Conversely, the brutal police beating of Rodney King in 1991 would not necessarily have become the significant news story that it was without the image of the beating to drive the weight of the news, and subsequent trial and riots. Certainly, the still frames of the police brutally beating Rodney King are etched in our minds as iconic images. And when we hear of another incident of police brutality, we recall the images of King. An academic acquaintance of mine has just published an article about imagery, law enforcement and the search for the truth. Bock writes, “While it’s not infallible, video offers an invaluable way to find the truth.”

Second, we must once again consider the ethics of graphic images and the acceptability of graphic images in our news media. And in this case, the graphic video was captured by a citizen, rather than by a journalist.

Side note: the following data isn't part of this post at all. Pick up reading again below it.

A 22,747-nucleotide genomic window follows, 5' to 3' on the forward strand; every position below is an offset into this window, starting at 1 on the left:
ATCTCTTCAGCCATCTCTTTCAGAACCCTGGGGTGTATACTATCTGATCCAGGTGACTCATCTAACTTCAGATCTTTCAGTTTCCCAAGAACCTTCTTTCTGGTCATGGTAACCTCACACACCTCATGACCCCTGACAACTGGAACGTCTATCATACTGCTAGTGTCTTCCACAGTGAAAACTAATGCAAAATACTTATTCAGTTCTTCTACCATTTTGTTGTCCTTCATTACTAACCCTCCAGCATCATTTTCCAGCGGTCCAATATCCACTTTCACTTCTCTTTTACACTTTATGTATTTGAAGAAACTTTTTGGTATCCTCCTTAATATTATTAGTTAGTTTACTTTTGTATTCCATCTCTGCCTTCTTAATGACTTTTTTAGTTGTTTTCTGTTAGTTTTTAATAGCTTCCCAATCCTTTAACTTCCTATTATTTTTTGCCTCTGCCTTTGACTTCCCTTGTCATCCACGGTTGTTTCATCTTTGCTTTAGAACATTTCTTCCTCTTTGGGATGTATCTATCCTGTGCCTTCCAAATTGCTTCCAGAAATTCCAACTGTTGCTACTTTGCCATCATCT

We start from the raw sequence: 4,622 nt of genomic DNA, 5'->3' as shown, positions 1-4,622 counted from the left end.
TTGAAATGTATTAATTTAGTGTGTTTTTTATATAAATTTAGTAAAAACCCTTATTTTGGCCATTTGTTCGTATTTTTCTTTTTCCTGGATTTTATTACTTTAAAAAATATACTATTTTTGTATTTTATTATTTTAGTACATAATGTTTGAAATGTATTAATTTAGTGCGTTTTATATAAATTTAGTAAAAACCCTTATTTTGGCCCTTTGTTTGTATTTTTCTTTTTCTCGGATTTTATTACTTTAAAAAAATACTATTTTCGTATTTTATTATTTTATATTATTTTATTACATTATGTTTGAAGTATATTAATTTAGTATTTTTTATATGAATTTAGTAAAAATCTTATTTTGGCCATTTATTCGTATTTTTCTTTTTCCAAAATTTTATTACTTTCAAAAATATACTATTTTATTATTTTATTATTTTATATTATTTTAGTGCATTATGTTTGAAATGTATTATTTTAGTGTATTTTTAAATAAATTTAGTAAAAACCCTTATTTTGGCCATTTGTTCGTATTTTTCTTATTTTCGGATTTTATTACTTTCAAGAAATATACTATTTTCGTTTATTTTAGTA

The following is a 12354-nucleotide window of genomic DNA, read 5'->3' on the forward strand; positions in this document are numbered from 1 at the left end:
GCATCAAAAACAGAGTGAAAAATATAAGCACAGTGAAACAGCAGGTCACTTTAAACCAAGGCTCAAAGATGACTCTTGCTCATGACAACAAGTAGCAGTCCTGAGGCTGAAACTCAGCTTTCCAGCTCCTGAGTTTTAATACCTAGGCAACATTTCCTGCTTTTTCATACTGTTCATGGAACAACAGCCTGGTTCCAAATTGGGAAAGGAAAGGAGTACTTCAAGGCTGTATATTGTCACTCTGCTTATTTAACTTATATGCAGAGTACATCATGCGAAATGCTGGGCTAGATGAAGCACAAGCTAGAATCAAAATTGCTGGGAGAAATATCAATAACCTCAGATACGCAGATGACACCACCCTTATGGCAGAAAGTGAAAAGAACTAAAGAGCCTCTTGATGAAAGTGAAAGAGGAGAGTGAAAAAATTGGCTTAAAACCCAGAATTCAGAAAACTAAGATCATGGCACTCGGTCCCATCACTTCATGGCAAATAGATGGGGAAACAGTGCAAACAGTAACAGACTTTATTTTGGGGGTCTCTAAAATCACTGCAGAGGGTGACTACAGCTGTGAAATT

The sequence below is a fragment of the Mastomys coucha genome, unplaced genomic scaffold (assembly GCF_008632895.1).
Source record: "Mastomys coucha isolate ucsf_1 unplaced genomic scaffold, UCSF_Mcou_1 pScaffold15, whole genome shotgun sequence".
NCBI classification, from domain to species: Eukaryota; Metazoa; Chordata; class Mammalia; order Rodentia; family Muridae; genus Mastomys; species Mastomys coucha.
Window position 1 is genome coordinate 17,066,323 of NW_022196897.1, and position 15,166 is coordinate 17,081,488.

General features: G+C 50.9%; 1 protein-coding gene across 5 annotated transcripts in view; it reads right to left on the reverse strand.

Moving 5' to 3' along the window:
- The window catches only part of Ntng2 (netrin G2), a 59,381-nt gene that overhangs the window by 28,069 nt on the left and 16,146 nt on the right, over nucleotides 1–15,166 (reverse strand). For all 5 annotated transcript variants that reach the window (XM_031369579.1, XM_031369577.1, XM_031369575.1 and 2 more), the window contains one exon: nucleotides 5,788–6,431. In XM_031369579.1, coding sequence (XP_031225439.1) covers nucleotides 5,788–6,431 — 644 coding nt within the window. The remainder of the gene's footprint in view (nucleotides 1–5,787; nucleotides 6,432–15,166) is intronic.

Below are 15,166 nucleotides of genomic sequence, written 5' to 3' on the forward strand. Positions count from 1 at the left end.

The fundamental ethical questions persist: What is the balance between informing audiences and exploiting victims and their families? And what is the balance between shocking audiences and shielding audiences?

“It was the searing image that brought home the events of the day in a way that words alone could not.” 

We’ve all said it, and I’ve written it numerous times in defending journalistic decisions to print graphic, disturbing, shocking, horrific images. We’ve made the argument that the public has a right to see the grim reality of the situation. And not just has a right, but that we are obligated to see the grim reality. We need our leaders to be able to look upon such horrors with their own eyes. We defend the decision to public graphic images based on the watchdog role of the press. And we defend the decision to share these images based on public responsibility and the “power” of the image.

The video of the police shooting and killing Alton Sterling is absolutely newsworthy and critical. And it should be watched. But will it be remembered?

Do we remember Freddie Gray? Do we remember Michael Brown? Did we learn anything? Did anything change?